By Ryan Everson for The Federalist
There’s so much to love about a good wedding. Between the mountainous cake, the glamorous decorations, and most importantly, the bride and groom holding back tears as they take their solemn vows, weddings are quite a scene to behold. Life rarely provides more beautiful moments.
The beauty of marriage extends far beyond the wedding day. In fact, strong marriages improve nearly every area of life, securing the financial, emotional, and educational well-being of the people they unite and the children they bring into the world.
The passage of time hasn’t changed any of that. As we commemorate National Marriage Week, we should take a moment to reflect on the pivotal role marriage plays in creating a healthy society, and what happens when that role is neglected.
Not all married parents have children, but all children have parents. Whether those parents are married to each other affects a child’s well-being in many ways.
Marriage Protects Children
Less than 11 percent of American children with married parents live below the poverty line, compared to 19 to 50 percent of children with various other family structures. Sadly, a majority of American children are in the latter group. Children with married parents also perform better in school, as they earn higher GPAs, are less likely to be suspended, and are more likely to finish college.
Further, children raised without married parents are more likely to abuse drugs, be incarcerated, and engage in promiscuous behavior that leads to teen pregnancy. The Heritage Foundation estimates that the total damages of divorce and unwed childbearing cost taxpayers more than $110 billion per year. As Ryan T. Anderson observed, “marriage serves the ends of limited government more effectively, less intrusively, and at less cost than does picking up the pieces from a shattered marriage culture.”
Marriage has been consistently declining for 60 years in the United States. While some secular liberals, such as Vox co-founder Matthew Yglesias, have tried to deny that this is a problem, such arguments share a central flaw: They ignore the needs of the child.
Every child deserves to live with a married mother and father who love their child and are committed to each other. Parents play an irreplaceable role in helping their children learn proper discipline and moral values, taking their child to extracurriculars that strengthen persistence and teamwork skills, and much more. The data clearly show that married parents are best able to provide these numerous benefits.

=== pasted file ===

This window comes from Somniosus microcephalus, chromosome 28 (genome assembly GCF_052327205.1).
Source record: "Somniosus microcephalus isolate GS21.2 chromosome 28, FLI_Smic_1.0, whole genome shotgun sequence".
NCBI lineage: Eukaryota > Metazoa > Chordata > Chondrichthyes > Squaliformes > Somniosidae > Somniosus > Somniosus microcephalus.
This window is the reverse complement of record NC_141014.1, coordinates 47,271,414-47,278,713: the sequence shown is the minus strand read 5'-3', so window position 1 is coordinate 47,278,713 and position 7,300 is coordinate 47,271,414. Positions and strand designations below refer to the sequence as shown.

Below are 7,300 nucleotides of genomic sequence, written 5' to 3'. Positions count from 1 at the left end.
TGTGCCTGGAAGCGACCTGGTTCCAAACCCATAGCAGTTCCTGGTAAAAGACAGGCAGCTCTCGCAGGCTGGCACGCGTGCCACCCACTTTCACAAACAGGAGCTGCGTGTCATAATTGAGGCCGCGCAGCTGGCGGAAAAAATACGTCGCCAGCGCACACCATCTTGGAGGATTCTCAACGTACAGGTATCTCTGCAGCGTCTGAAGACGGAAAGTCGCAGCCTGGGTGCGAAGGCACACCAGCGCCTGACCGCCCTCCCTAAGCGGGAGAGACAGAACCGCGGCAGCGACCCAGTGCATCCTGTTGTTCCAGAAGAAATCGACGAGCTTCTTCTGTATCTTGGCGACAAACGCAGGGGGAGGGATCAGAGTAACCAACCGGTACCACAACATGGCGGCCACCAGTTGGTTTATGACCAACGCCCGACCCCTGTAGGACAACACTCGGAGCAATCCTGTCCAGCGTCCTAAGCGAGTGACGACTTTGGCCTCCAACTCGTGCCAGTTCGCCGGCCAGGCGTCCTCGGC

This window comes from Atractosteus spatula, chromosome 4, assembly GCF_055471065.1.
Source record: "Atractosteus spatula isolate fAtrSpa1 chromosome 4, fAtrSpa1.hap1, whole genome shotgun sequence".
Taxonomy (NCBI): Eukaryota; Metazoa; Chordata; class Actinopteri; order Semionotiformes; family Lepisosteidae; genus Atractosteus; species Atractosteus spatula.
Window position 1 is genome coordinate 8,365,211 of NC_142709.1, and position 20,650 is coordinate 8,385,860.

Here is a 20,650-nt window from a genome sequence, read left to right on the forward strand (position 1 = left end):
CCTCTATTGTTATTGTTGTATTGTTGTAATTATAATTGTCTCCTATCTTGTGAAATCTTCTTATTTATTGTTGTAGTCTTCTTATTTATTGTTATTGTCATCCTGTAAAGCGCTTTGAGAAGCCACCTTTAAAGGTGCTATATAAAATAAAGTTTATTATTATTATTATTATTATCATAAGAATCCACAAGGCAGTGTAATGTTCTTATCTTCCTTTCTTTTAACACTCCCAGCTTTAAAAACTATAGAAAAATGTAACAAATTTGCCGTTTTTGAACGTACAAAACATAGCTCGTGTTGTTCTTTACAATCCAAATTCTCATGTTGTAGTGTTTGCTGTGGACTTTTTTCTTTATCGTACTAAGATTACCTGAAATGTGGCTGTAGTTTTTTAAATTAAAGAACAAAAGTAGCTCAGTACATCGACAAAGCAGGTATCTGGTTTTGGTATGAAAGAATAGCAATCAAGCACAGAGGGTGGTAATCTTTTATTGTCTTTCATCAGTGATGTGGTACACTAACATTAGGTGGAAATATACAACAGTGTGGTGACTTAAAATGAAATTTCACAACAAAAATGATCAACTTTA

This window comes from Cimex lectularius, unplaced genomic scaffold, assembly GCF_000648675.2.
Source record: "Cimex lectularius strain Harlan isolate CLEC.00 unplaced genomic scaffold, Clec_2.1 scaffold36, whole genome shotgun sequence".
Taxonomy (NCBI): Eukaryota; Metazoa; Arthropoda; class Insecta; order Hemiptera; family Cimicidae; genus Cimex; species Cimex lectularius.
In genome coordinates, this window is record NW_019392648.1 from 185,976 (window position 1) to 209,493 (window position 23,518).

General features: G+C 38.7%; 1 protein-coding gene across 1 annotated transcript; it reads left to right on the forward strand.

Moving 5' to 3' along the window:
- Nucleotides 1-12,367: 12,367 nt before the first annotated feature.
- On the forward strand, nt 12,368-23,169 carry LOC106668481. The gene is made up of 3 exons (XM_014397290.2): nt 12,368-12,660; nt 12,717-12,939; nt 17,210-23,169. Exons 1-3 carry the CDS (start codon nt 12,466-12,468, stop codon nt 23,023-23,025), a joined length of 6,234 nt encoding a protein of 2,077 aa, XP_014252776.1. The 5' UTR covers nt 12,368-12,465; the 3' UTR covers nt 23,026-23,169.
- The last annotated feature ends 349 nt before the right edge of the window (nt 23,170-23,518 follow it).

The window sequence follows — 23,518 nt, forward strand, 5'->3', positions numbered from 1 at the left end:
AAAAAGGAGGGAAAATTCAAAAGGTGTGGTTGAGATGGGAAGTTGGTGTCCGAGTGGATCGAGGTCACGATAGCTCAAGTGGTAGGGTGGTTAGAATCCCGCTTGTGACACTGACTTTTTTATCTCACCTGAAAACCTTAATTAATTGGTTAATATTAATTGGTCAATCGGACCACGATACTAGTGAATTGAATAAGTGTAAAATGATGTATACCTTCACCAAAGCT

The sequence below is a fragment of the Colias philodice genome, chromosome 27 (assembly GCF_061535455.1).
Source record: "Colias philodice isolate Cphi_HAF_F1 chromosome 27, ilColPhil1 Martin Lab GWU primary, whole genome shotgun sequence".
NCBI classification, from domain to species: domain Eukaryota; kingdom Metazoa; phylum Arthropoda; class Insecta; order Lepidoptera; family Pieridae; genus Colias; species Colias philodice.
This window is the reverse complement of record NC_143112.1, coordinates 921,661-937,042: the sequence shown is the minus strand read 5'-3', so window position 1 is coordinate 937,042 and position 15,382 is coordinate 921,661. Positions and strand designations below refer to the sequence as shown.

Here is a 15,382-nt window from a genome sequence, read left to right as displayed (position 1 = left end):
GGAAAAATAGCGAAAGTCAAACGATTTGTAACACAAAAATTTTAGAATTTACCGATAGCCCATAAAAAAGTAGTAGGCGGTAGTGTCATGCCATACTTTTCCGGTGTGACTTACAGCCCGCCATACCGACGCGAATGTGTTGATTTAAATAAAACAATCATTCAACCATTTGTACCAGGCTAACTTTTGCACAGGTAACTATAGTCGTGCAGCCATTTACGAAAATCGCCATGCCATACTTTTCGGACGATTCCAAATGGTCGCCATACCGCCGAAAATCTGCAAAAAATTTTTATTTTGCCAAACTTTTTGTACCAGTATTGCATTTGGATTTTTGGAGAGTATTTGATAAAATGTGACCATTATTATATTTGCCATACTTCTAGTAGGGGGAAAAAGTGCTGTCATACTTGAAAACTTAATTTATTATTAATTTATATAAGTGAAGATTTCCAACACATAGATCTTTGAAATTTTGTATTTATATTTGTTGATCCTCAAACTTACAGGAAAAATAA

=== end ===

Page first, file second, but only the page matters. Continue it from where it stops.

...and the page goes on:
But as informative as that data is, for millions of children, this is not about statistics or bar graphs. This is about deep emotional wounds that can last a lifetime. In one moving testimony, Stephanie Martinez writes about living through her biological mother’s second divorce:
I remember holding my three youngest siblings (7, 5 & 3 at the time) in my arms while they cried because their dad wasn’t coming. He was never on time. He was always hours late if he showed at all. He broke promises over and over again … I never felt like my parents cared about me or loved me. I found it hard to care for myself. I was drinking, partying, hooked on drugs, and not going to school. I moved out at 16 and spent some time living in my car. I had my anger and pain that I was trying to self-medicate and avoid.
Countless people have heartbreaking childhood stories like Martinez’s, and they aren’t the only victims of the marriage crisis. Nearly everyone has a close friend or family member who had a child out of wedlock or went through a divorce, and many are wounded, wrestling with feelings of abandonment, regret, or shame.
Unconditional Love Required
Just as the pro-life movement showers love on post-abortive women, pro-marriage advocates must also shower love on parents who—for various reasons—have not provided their children the ideal family structure. There is nothing mutually exclusive about advocating for the sanctity of life and matrimony while loving parents who have been victimized or may have made mistakes. The path of unconditional love will best help us reach our goals.
Secular liberalism pushes abortion and neglects marriage under the guise of “liberty.” But as the science and the data show, this “liberty” is harmful and full of empty promises.
Christian conservatives are well-positioned to respond to this counterfeit liberty with true love. It’s a love that protects the rights of children, the most vulnerable among us. It’s a love that embraces the victims of the marriage crisis as loving family members, as foster parents, and as courageous advocates in the public square. It’s a love that leads by example, moving us to love our spouses as Christ loved His bride, the church.
We don’t need to argue people into marriage. The powerful desire for marriage is already embedded in the human heart because God put it there. We need only to celebrate and support marriage as a uniquely good gift. If we draw people’s attention to that simple reality, we’ll be well on our way to stemming the decline of marriage and rebuilding a society where love reigns supreme in every home.Ryan Everson is a communication integrity specialist and writer for Alliance Defending Freedom (@Alliance Defends).